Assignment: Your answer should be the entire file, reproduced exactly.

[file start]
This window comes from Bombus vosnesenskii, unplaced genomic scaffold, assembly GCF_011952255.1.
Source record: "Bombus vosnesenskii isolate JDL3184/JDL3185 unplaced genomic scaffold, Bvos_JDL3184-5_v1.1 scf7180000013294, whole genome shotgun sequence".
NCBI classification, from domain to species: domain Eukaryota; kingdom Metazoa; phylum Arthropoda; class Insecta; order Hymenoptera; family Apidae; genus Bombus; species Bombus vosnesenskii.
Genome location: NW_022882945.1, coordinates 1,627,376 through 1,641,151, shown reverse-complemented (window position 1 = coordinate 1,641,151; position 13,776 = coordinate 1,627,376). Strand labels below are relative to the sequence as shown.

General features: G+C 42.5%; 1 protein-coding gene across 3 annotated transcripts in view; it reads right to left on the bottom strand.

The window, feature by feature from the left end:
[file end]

This window comes from Bombus vosnesenskii, unplaced genomic scaffold, assembly GCF_011952255.1.
Source record: "Bombus vosnesenskii isolate JDL3184/JDL3185 unplaced genomic scaffold, Bvos_JDL3184-5_v1.1 scf7180000013294, whole genome shotgun sequence".
NCBI classification, from domain to species: domain Eukaryota; kingdom Metazoa; phylum Arthropoda; class Insecta; order Hymenoptera; family Apidae; genus Bombus; species Bombus vosnesenskii.
Genome location: NW_022882945.1, coordinates 1,627,376 through 1,641,151, shown reverse-complemented (window position 1 = coordinate 1,641,151; position 13,776 = coordinate 1,627,376). Strand labels below are relative to the sequence as shown.

General features: G+C 42.5%; 1 protein-coding gene across 3 annotated transcripts in view; it reads right to left on the bottom strand.

The window, feature by feature from the left end: